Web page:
i spread across my country a poem of shame.

by Marty

reading recent articles and such on chinese migrant-worker poets, the poets and their work have profoundly affected me.

one article references time magazine, who published a piece on Xu Lizhi, a twenty-four year old poet who took his own life in the mega-factory zones of southern china, ‘the poet who died for your phone’.

time ends their piece with another worker poet’s words of tribute to Xu;

Another screw comes loose
Another migrant worker brother jumps
You die in place of me
And I keep writing in place of you.

unable to (yet) find the documentary on Xu’s life, ‘iron moon’ (2015) online, i’ve instead pre-ordered the accompanying collection of 30 poets, released mid-may (2017).

the life these poets share, and how they express that life is sublime.

when something moves us, when we connect with a work such as this, we rarely feel the need to express it. we simply feel it, live its effects. but having worked in multiple factories and having written poetry to escape that work, my connective empathy for these poets has become exponential in its resonance.

having lived their lives under such intense levels of servitude, forced to move miles from their homes, work in the mega-factories, these migrant workers poems are (and rightly should be) a wake up call to a world so far removed from the means with which it has become itself.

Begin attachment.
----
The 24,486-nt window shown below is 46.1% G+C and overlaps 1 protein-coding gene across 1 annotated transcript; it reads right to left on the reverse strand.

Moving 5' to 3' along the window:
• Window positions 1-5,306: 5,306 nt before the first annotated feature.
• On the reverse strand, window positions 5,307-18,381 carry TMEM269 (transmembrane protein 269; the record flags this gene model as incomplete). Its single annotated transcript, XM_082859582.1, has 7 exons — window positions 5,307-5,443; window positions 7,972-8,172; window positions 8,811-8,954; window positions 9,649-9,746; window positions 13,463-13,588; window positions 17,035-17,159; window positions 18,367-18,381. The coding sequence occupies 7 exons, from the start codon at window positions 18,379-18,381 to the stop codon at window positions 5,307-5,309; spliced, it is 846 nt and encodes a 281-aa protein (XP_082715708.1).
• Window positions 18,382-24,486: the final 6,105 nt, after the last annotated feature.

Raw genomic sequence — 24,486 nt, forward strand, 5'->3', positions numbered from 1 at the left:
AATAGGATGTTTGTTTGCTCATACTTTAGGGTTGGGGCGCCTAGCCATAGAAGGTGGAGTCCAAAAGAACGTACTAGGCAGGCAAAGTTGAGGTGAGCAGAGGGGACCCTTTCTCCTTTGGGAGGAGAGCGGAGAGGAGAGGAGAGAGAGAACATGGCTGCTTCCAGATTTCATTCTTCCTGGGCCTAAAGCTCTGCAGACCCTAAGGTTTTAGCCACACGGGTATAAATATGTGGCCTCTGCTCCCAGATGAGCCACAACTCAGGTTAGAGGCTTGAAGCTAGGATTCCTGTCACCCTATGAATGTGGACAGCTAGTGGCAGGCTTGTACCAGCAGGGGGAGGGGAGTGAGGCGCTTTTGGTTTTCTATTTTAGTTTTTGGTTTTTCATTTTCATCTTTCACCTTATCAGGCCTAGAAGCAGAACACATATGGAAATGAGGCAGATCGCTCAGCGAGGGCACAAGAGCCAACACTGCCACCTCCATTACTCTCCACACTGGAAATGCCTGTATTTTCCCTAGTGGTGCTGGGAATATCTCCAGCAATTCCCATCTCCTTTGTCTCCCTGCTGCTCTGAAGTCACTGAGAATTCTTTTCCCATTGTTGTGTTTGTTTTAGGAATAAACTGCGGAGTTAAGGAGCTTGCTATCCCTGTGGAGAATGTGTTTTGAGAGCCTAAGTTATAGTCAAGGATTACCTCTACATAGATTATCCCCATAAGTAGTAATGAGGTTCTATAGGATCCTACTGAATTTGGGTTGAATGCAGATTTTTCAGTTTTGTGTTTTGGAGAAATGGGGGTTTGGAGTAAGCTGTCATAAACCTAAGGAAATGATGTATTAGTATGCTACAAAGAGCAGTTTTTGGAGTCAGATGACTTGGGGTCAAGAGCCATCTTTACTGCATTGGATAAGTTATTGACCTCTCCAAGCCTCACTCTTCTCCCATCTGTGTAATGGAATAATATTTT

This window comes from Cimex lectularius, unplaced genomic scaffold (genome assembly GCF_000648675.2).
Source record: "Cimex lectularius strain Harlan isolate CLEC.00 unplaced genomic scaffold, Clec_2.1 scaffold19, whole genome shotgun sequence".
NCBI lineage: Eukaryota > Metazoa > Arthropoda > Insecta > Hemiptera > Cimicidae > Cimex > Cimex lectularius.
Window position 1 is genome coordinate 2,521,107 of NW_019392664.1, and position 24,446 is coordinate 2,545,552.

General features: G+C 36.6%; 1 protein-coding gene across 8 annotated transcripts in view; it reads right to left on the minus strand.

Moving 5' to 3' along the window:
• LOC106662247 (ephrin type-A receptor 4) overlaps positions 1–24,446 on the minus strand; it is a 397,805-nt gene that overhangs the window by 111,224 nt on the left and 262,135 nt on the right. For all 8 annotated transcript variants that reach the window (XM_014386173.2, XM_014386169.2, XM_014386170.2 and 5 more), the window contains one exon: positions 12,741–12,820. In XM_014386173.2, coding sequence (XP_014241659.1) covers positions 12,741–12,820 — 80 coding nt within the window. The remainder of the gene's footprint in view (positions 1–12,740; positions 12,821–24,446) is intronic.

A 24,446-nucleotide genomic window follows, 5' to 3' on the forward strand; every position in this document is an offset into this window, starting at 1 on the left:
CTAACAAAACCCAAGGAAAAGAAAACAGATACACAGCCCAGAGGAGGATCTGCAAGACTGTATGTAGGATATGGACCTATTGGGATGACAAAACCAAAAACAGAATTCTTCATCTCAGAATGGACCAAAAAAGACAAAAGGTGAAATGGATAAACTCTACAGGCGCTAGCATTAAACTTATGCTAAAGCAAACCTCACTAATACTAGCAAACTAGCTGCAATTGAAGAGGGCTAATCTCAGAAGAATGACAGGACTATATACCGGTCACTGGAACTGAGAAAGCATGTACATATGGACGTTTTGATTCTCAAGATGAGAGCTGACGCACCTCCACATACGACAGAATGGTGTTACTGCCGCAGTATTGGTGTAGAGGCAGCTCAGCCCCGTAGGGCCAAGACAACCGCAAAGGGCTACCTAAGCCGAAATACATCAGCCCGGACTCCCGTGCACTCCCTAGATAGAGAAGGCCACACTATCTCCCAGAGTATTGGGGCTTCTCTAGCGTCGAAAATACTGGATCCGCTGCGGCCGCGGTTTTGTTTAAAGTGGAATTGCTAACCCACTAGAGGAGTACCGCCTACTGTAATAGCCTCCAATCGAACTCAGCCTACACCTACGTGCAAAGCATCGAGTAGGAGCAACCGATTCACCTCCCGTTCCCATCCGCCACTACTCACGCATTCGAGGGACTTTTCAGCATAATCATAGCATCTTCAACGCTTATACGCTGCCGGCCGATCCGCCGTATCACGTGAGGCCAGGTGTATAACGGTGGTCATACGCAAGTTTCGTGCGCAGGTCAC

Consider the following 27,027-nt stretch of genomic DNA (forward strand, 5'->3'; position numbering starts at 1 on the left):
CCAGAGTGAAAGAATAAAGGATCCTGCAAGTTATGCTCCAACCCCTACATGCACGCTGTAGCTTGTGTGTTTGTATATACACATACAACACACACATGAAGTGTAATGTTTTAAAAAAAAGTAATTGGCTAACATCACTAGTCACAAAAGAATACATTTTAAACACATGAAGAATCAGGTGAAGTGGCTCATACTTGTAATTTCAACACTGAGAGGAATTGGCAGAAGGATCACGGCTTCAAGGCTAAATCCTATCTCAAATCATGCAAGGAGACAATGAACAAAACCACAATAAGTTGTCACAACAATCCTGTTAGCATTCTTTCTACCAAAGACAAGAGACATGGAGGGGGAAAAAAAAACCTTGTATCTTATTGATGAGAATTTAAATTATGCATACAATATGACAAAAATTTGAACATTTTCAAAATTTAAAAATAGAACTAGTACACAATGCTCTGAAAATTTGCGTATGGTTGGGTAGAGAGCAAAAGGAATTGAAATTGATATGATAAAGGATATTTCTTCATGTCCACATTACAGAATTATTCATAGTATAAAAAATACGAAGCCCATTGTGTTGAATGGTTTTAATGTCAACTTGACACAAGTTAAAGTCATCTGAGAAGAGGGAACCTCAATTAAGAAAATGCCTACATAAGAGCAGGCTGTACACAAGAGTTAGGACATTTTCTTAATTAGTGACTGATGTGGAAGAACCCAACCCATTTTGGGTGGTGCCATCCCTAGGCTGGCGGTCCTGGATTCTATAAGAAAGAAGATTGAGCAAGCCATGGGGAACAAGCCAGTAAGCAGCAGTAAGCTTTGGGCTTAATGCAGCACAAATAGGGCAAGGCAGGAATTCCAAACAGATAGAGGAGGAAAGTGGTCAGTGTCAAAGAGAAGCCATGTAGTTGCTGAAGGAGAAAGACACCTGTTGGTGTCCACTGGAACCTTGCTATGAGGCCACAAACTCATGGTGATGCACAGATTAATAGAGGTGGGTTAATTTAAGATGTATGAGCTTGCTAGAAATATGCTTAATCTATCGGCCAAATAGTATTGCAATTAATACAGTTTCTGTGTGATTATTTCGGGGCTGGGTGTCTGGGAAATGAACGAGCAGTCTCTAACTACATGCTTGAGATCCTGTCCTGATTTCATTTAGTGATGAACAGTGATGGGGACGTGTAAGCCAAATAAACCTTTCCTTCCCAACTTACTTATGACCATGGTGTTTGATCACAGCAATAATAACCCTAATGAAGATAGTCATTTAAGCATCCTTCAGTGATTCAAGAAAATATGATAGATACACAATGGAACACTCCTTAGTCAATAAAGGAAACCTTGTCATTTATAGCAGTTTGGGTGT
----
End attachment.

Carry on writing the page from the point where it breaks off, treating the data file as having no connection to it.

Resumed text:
and it is us who contribute to a world so far removed from the horrific cost of a feverish consumerism. something, i’m ashamed to admit, i only consider in moments such as this.

i will (and urge you to) connect with their poems online.

the sinister specter of Xu’s suicide has laid permanent punctuation at the feet of his young poems. his work is now sealed. but it resonates more and more as his poem, ‘terracotta army on the assembly line’ captures this message. it portrays life as a temporarily animated terracotta army foot soldier. awake one moment of servitude, only to return to clay the next;

these workers who can’t tell night from day
electrostatic clothes
electrostatic hats
electrostatic shoes
electrostatic gloves
electrostatic bracelets
all at the ready
silently awaiting their orders
when the bell rings
they’re sent back to the Qin

reflective, to labour on the power of the work, of the consumers to. consumers who are mildly aware of what creates such a need as this suffering. this destruction. this trade off of young lives.

with tens of thousands of injuries each year, another poet describes her conditions in what is categorically, her exploited life;

a language like callouses fierce crying unlucky
hurting hungry language back pay of the machines’ roar occupational
language of severed fingers life’s foundational language in the dark place
of unemployment
between the damp steel bars these sad languages